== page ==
As Secretary of ESA (Qld), I very much look forward to working with Flavio in promoting a greater understanding of why economics matters.


Professor Flavio Menezes, UQ School of Economics

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2 Responses to “Why economics matters” is the theme of ESA Qld Presidency of Prof. Flavio Menezes

  1. Jim says:


    Congratulations to Flavio on his appointment and I really like it that the focus of the ESA’s new President will be on ‘why economics matters’. His “perception that the relative importance of economics to inform public policy or business decisions has somewhat diminished over the last two decades” is probably correct from his world view as an academic, and his focal area of research. But it is a reflection of his own world view.

    The relevance of economics to public policy in the areas where I work (environment, water management, development, agriculture) has never been greater, and it is increasing. The biggest policy advances in the past 20 years were all designed by economists (e.g. the use of auctions like the Environmental Stewardship Program; the Reef Trust; water trading; tradable development rights; market-based allocations for common pool resources (including buy-backs)). Even the environmental NGO sector were using the occasional ‘nudge’ over 10 years ago as part of their program and contract design once the economists got involved. But most of these initiatives were designed and run by consultants and public servants, with barely an academic in sight (with a few exceptions, mostly from the 2nd and 3rd tier universities).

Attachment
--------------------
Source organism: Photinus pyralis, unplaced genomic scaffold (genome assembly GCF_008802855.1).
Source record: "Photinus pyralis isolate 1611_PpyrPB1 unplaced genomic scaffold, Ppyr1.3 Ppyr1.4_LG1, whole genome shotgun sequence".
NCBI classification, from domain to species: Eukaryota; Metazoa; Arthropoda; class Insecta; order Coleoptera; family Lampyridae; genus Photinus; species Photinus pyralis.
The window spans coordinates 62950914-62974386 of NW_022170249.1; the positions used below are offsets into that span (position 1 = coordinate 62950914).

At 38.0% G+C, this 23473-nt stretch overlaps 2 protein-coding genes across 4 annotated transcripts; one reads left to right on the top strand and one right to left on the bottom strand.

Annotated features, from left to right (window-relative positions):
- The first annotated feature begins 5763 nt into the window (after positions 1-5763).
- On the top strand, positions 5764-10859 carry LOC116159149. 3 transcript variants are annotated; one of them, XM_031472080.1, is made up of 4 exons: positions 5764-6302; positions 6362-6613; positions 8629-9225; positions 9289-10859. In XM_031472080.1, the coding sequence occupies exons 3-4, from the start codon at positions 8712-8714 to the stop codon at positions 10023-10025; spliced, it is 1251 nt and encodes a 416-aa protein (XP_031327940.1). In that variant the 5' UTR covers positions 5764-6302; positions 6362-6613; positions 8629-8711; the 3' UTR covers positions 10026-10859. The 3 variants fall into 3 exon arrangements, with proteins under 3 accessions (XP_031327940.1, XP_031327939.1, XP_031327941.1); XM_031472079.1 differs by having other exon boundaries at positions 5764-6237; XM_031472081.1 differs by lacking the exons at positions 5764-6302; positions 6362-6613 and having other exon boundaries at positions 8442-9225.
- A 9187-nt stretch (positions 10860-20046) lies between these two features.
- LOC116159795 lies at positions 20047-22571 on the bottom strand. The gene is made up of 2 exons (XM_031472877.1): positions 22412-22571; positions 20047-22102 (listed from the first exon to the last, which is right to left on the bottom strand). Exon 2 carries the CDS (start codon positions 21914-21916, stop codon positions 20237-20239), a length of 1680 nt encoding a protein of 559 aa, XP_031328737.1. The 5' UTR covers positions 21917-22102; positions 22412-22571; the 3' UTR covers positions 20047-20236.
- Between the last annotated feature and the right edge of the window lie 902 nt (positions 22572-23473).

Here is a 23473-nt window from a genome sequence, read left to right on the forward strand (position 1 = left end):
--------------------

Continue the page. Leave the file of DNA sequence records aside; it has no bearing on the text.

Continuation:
I think a lot of academic economists must be having a mild case of relevance deprivation at the moment, and I suspect many at UQ are having more of a crisis than most. More complex mathematics, game theory and massive econometric models don’t help the public service or businesses very much once you start working within the constraints of actual data availability and real world decision-making. As Bruce Willis said in Die Hard…. “if you’re not a part of the solution, you’re a part of the problem.”

    Perhaps Flavio’s focus should really be ‘making academic economics more relevant again’, as the rest of the profession don’t seem to be having the same relevance deprivation problem. A good place to start would be revisiting the incentive structures for academics (too heavily skewed towards papers in obscure journals, rather than any applied work that is of direct relevance to government and the corporate sector). And the first place I’d start would be his own Department.

    • Gene Tunny says:

      Thanks for the comment, Jim. As a fellow practitioner I also haven’t really felt the relevance deprivation syndrome. Also, I suspect Flavio hasn’t felt it himself but is responding to what is unfortunately a widespread view. I can’t speak for Flavio, but I anticipate he will aim to increase the linkages between academics and practitioners so that academics have a better idea of the type of research that would be relevant to policy advisers and decision makers. Finally, I should note that we wouldn’t want to completely eliminate purely theoretical research, because you never know what practical applications it may have down the track.